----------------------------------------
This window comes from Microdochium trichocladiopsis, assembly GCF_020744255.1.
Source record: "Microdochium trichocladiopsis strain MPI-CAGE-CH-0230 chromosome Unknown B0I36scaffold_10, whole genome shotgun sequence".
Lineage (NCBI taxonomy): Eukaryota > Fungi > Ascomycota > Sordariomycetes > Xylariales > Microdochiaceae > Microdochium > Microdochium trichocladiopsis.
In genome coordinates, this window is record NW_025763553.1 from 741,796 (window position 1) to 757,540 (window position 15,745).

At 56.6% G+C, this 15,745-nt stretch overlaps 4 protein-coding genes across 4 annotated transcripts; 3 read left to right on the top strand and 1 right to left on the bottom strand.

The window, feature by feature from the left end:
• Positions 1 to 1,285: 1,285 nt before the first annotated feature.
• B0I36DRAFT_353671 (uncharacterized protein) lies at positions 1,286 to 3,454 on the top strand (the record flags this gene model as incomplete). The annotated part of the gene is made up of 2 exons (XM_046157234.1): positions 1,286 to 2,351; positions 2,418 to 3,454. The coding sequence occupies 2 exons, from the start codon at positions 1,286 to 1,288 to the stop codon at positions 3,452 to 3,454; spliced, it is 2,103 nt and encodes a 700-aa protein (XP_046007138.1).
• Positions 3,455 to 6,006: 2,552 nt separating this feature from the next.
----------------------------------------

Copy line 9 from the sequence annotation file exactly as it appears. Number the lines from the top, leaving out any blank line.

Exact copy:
• Positions 3,455 to 6,006: 2,552 nt separating this feature from the next.